Along with other fossil primates he had named in 1891 – Homunculus patagonicus and “Anthropops perfectus” – Florentino’s “Arrhinolemur” would seem to make South America the primeval home of primates, too. Identifying a far-flung lemur would fit perfectly in Florentino’s frustrating research program of drawing all mammals back to his home country. Perhaps, combined for his penchant for identifying new species and genera on the slightest of differences, the nationalistic aspect of Florentino’s philosophy might explain why he saw a lemur in a fish.
I could be wrong, of course. As Sidlauskas said when I mentioned my hypothesis, “it is hard to know exactly what he was thinking 117 years ago.” “Arrhinolemur” fits Florentino’s research pattern, but we’ll never know whether it was an honest mistake or resulted from an effort to reinforce a foregone conclusion. By all accounts, Florentino was a brilliant, tenacious, iconoclastic, and highly-productive paleontologist, and finding the proper place of “Arrhinolemur” in his vast body of work is no simple task.
Finding the right context for the erstwhile primate in the media is a little simpler, but, nevertheless, fraught by the state of science news – when a big hook can overwhelm nuance. Simpson correctly identified that the skull belonged to a fish over six decades ago, so, while most people haven’t heard the story, the lemur-to-fish rebranding isn’t a novel discovery. Given this fact of the record, I asked Sidlauskas if he and his colleagues had gleaned anything unexpected through redescribing Leporinus scalabrinii. What story does the fish have to tell?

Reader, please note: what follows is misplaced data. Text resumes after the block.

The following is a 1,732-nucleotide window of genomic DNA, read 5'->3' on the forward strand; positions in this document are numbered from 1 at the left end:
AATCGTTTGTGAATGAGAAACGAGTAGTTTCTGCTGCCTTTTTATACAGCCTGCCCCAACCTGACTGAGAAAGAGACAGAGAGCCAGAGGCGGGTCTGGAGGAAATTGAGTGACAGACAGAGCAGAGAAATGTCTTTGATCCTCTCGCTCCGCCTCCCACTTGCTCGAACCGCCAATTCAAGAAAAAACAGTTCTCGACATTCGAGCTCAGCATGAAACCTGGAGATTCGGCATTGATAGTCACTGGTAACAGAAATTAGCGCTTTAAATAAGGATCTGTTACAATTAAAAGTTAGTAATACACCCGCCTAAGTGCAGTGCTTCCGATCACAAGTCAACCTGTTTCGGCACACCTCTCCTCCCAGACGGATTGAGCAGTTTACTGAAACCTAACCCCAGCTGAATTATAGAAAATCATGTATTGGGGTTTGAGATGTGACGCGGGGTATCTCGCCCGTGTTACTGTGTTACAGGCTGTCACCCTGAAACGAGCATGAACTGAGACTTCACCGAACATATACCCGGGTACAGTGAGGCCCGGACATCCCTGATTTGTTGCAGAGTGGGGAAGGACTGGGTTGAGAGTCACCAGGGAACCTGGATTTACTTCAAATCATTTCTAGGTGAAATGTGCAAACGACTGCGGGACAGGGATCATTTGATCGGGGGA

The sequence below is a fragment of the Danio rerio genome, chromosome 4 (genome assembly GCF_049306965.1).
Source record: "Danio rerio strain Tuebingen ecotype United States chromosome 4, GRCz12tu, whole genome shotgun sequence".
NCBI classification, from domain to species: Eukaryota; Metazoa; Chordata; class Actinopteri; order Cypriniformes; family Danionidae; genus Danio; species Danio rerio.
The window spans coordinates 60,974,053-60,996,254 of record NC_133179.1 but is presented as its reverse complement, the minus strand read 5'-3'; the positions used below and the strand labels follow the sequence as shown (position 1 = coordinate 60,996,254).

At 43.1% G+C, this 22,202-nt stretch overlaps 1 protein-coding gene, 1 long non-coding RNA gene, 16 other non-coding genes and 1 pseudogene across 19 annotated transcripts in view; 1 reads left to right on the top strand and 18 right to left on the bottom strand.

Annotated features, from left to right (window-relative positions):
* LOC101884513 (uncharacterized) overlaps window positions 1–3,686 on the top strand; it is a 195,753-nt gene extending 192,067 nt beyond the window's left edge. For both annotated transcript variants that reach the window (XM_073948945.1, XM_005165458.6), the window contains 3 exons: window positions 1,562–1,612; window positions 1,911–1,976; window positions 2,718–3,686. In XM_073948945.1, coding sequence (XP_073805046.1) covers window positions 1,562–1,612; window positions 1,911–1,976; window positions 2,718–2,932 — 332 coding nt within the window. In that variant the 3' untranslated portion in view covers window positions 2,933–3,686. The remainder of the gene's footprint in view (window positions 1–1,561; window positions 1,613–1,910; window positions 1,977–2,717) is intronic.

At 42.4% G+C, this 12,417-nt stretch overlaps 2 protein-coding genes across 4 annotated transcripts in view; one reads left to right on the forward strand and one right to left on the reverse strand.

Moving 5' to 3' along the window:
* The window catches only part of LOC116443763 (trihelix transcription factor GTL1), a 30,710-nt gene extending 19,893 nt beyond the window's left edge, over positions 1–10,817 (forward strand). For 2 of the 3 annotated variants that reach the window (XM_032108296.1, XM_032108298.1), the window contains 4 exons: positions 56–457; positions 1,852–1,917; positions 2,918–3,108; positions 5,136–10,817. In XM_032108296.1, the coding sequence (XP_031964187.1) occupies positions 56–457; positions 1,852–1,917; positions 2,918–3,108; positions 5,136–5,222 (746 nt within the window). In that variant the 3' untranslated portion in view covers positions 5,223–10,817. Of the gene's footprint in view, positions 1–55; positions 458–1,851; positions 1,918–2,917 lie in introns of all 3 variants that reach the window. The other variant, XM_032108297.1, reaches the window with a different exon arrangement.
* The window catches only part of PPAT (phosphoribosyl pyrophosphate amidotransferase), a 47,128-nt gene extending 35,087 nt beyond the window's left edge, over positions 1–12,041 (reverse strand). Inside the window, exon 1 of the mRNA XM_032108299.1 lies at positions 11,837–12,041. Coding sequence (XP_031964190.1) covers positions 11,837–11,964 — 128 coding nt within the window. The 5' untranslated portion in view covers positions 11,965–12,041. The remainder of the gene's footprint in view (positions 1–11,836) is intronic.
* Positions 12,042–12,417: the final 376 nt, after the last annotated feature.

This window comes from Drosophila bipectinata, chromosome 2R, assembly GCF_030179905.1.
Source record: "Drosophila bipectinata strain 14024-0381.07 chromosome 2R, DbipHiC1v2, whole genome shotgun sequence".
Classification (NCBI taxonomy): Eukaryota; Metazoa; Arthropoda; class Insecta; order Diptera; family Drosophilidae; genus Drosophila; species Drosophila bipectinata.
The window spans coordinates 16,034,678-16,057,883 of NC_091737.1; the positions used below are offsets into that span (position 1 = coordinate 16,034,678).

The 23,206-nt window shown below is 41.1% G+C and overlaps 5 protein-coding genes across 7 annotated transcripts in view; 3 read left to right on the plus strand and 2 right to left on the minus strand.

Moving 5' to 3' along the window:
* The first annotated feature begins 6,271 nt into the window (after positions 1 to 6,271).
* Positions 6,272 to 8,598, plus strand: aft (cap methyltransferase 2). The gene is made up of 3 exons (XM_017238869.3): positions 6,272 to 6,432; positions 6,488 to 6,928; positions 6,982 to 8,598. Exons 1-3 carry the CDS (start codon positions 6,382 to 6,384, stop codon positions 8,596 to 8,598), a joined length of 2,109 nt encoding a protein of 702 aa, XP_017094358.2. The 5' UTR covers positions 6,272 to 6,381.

For years, “Arrhinolemur” was a hanging thread. No one doubted that the fossil was a fish skull, but, as Sidlauskas explained, “The trouble was that no one really knew what the fossil actually WAS.” The new paper finally gives the fish an official name and places it in evolutionary context. And even though the new analysis doesn’t really change anything for paleoprimatologists, the fish is a boon to ichthyologists. “This is the only articulated fossil of an anostomid fish known to exist; otherwise the fossil record for the family is just bone fragments and teeth,” Sidlauskas wrote. This more complete fossil confirms that “fishes much like part of the modern South American fauna were swimming around the region where Buenos Aires now occurs around 7 million years ago”, and this will help ichthyologists track the timing and patterns of evolution among similar fish. Leporinus scalabrinii isn’t quite like any living species, but its close enough to some modern fish to fit within a genus that’s still swimming around – a subtly distinct link to a time when Terror Birds and sabercats still roamed Argentina.
[Thanks to Anthony Hallam for tracking down Ameghino’s “Arrhinolemur” papers for me.]
Ameghino F. 1899. Los Arrhinolemuroidea, un nuevo orden de mamíferos extinguidos. Comunicaciones del Museo Nacional de Buenos Aires, 1: 146-151.
Bogan, S., Sidlauskas, B., Vari, R., Agnolin, F. 2012. Arrhinolemur scalabrinii Ameghino, 1898, of the late Miocene – a taxonomic journey from the Mammalia to the Anostomidae (Ostariophysi: Characiformes). Neotropical Ichthyology 10: 3, 555-560
Novoa, A. and Levine, A. 2010. From Man to Ape: Darwinism in Argentina, 1870-1920. Chicago: University of Chicago Press. p. 7, 110.
Simpson, G.G. 1945. The Principles of Classification and a Classification of Mammals. Bulletin of the American Museum of Natural History. 85. p. 184
Simpson, G.G. 1984. Discoverers of the Lost World. New Haven: Yale University Press. pp. 75-93